Caramelizing onions are perhaps the best thing you can do to onions. Hell, in this preparation, they are probably the best vegetable ever. They may be even more impressive than most other foods. I’ve been known to fondly refer to them as the bacon on the vegetable world. They are that good.
The possibilities to use these up are nearly endless. Burgers, hot dogs, steak, rice pilaf, omelettes, and nearly anything else can all be greatly improved by the addition of caramelized onions.
After this long, slow cook, the taste of these onions is completely unlike raw onions (or even onions cooked in most other manners). Raw onions can have a harsh, biting taste. When cooked a bit, onions loose some of their harsh edge, but still have a lot of bit and pungency. But when caramelized, onions become a different thing altogether. They transform into something sweet, earthy, and aromatic. If you do it correctly, the texture contrasts between crunchy, almost burnt-but-not-quite, and soft, cooked-though goodness. What is not to like? Nothing. Nothing.
Another huge bonus is that it isn’t hard to prepare. It just takes some time, a large skillet, and some onions. There is no real trick to it, just keep the heat around medium and give it a stir every so often.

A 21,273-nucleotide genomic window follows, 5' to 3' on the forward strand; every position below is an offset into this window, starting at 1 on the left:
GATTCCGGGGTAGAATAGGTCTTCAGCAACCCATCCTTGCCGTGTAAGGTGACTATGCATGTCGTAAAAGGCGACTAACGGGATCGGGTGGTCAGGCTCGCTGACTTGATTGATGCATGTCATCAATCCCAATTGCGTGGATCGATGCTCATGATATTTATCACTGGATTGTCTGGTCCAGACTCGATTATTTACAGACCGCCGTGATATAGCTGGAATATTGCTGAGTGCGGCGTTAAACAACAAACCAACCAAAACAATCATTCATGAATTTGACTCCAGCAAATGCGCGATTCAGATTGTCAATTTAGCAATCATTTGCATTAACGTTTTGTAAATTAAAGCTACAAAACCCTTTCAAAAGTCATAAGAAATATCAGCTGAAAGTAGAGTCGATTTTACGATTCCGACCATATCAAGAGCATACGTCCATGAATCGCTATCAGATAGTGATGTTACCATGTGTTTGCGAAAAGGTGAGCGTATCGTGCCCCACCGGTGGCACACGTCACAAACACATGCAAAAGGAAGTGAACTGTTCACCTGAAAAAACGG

One more reason everyone should do this is that they freeze beautifully. I always make a large batch, about 4 or 5 onions worth. The cooked onions can be stuffed into ice cube trays or into small zip-lock bags and frozen until ready to use. I use the ice cube trays so that I can portion out small amounts whenever I need, for whatever I need.
4-5 onions, sliced
1 tablespoon olive oil
1 teaspoon salt
1. Heat a large skillet over medium-high heat until hot. Add the olive oil.
2. Add the onions and the salt. Reduce the heat to medium and stir.
3. Continue cooking for 15-30 minutes. Stir occasionally. As the onions cook they will reduce dramatically. What once filled the entire pan will seem to have lots of extra space at the end. I can’t give an exact time because the size and moisture content of the onions can vary. Just be sure to monitor the onions until they start to turn brown (and even a bit black in some places). Be sure to stir occasionally so that nothing burns.